Monday, March 12, 2012
I hate late night phone calls. There comes a point in your life when late night phone calls aren't drunk-dialing friends or booty calls from your FWB or an alert that your bestie is in labor. They won't call you after 10 o'clock at night to say you won the lottery or that you have been chosen for Dancing with the Stars.
On Friday night, I was brushing my teeth when the phone rang. I didn't know the number, so I let it go. Minutes later, I noticed a voicemail. Listening, I could hardly comprehend what was going on.
My dear friend is dealing with the "worst case scenario" that all of my married girlfriends fear. Her husband is going to die. Today. At 12:30. And she's the one who has to say "yes" so that it will happen.
Here's the thing: he shouldn't be dying. He's only 50, perfectly healthy, and he went to Saint John's in Santa Monica for a knee replacement surgery last Monday. It was successful. He went into recovery and spent the next day there, in a lot of pain but doing well, and Bren said good night to him on Tuesday, planning to see him the next morning. He was given an Ambien, on top of pain meds, and went to sleep. The nurse checked on him at 1:30, then took his break. When he returned at 2, Steve had flatlined.
They revived him, but he never regained consciousness, stuck in a state of paralysis while they assessed the damage to his body (so much brain damage, liver and kidneys shot). Their best guess is that he had a sleep apnea episode, something blocking his airways, then went into cardiac arrest.
That's the physical part of this story.
I spent hours with my friend on Saturday afternoon, watching her smile through sad eyes and talk to her husband lovingly from his bedside while the beeping machines help him breathe and keep him alive. She's being asked questions like, "Where will the funeral be?" and "What will you do with his stuff?" while she's looking right at him, clinging to his remaining hours on this Earth. She wants him to wake up and help her navigate the details - they have a will, of course, but it doesn't tell her how to teach her son about astronomy or drumming or how to deal with waiting through the entire weekend until they can take him off the beeping machines and allow him to die in peace.
At one point while I was there, the neurologist told her, "It's best if can start to get on with your life."
A week ago, if she'd been told that, she would have reeled from the insensitivity. But now, she understands. There's only a little of her husband's energy left in his body. He needs to be let go and she's the only one who can let him go.
Her birthday is next month; she'll be 40. He's only 50. They got together the same night that Raf and I did. We were college friends, but we also lived next door to each other in Hollywood after that. On the way out to LACMA on a Friday (a weekly ritual for our apartment "family"), she told me about this guy at work that she'd invited to meet up with us, and then she said, "I know it's crazy, but I think this is the guy I'm gonna marry." And we met up with our neighbors, and her husband-to-be, and Raf was there, and we all went out to the Snake Pit later (where another neighbor looked at me and Raf and pointed to herself and said, "Bridesmaid?"). Clearly, it was the night everything changed for all four of us, the very beginning. We married, they married, we had kids, they had a beautiful boy. I always observed how deeply in love they were, how she never had a mean thing to say about him, never complained about their life because she was so happy to have "her guy."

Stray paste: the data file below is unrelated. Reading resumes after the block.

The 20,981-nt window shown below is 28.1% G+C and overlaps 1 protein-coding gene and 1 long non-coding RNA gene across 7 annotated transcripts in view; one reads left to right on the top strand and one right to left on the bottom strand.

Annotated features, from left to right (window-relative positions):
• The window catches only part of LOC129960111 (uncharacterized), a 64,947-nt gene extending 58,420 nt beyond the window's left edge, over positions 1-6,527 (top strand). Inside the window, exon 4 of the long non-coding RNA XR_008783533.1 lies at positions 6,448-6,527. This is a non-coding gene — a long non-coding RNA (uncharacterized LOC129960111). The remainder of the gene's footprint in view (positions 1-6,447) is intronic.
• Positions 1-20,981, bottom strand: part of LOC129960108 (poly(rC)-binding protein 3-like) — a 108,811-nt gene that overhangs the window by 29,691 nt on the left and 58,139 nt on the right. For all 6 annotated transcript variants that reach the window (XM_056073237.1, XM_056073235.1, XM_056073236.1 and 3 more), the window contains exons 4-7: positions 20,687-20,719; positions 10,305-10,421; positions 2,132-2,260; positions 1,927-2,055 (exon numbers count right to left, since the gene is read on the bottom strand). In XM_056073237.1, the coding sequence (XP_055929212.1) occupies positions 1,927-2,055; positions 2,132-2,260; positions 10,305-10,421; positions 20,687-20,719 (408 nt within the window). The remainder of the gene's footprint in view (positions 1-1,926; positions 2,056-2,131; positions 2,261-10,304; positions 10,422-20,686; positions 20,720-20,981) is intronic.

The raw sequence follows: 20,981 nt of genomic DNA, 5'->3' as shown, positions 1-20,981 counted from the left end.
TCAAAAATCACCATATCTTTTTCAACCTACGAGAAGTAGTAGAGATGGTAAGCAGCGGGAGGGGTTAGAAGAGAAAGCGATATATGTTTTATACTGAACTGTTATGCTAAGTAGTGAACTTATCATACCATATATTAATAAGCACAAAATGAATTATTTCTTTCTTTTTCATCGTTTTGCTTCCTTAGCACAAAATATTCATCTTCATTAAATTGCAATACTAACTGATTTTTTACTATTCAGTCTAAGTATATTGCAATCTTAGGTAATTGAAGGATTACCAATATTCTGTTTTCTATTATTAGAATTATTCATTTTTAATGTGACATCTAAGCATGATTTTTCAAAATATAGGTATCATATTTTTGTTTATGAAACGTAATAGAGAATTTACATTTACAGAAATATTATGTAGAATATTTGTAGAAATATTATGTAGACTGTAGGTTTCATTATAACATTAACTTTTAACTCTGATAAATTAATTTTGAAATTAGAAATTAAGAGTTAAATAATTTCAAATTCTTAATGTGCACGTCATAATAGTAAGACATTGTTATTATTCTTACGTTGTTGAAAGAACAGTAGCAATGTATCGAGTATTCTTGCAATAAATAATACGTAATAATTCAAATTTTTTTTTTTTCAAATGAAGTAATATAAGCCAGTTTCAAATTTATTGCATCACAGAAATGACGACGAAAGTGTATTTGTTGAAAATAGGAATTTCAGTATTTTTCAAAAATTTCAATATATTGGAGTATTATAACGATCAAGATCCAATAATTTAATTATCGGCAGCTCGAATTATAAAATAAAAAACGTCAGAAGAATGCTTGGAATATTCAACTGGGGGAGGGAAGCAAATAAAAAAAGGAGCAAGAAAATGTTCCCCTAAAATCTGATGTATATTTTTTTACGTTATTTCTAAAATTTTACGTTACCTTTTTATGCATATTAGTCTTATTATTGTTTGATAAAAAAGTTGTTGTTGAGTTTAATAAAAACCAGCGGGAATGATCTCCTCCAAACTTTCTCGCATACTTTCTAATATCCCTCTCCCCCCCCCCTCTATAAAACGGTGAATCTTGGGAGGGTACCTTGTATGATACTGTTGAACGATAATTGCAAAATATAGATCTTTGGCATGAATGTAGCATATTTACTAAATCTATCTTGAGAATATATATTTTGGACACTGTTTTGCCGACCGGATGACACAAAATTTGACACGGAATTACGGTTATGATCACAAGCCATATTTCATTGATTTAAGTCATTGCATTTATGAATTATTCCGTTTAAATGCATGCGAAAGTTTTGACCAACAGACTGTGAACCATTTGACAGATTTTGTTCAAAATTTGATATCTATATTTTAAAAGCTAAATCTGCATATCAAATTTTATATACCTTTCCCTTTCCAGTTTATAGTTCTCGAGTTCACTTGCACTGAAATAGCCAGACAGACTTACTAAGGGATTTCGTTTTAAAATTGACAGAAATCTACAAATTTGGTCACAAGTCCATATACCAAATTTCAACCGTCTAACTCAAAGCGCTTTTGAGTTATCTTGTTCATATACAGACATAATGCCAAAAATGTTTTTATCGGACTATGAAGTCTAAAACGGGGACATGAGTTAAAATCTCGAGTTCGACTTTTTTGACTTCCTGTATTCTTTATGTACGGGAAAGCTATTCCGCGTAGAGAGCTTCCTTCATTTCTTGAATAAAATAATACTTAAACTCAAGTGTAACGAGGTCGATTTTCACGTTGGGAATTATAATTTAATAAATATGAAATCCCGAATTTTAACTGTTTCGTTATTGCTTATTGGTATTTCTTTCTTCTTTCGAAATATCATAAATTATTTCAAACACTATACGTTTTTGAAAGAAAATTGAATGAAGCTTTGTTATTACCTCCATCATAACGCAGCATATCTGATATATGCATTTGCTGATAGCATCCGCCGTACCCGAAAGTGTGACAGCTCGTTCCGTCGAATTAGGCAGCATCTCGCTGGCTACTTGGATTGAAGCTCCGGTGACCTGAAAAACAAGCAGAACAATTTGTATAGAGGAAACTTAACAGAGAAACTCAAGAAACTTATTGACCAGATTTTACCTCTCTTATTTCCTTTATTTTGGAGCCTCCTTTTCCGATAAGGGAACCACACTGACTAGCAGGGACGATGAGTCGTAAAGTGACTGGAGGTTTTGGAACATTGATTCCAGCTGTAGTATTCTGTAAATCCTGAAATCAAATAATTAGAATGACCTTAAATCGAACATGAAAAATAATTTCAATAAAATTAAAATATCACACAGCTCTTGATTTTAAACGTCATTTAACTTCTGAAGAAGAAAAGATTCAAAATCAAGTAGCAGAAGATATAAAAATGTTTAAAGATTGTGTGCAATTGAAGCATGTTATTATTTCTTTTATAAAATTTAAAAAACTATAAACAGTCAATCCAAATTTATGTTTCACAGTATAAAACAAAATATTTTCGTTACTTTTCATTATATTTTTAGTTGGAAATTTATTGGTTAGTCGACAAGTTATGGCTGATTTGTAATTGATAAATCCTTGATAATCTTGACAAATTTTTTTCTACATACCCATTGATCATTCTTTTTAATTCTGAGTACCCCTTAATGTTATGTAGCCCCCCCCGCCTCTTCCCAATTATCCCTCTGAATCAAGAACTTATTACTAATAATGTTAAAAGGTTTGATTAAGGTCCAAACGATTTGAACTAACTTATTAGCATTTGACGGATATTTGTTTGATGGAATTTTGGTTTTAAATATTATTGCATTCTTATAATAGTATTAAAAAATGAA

Steve was an Eagle Scout and an amateur astronomer. He took a group of us to Joshua Tree in the year before Raf and I got married - the first and only camping trip my husband has been on - and led us on a hike that lasted HOURS in the desert. It was crazy, hilarious, wondrous, unforgettable. He was a drummer, a rocker, an encyclopedia of rock-n-roll and pop culture. He knew a little somethin' about everythin'.
And he had a spark. You know what I mean? That twinkle in someone's eye that says, "There's so much more to me than I can ever even tell you." The thing that makes you say, "Okay, fine, but can I sit down and just listen for a while?"
There's a song by Moby from several years back called "We're All Made of Stars." Thinking of Steve and his connection to the stars, to the world beyond this one, I began to think... Maybe it's true. Maybe we *are* all made of stars, of the same crazy, cosmic energy as every other thing, each of us miracles wrapped in a flesh-and-bone package, suffering through the human condition as we make our way back to the cosmos.
This post doesn't make as much sense as I'd like, but I wanted to write it to affirm that our lives are happening now. We may not get another chance. We may not make it to retirement. We may only get a string of moments to say "I love you" and hold each other tight and lay our heads on each other's chests while watching bad TV at the end of the night. And when that's done, I hope we all make it up to the night sky, linking ourselves together into a constellation that wraps around the universe.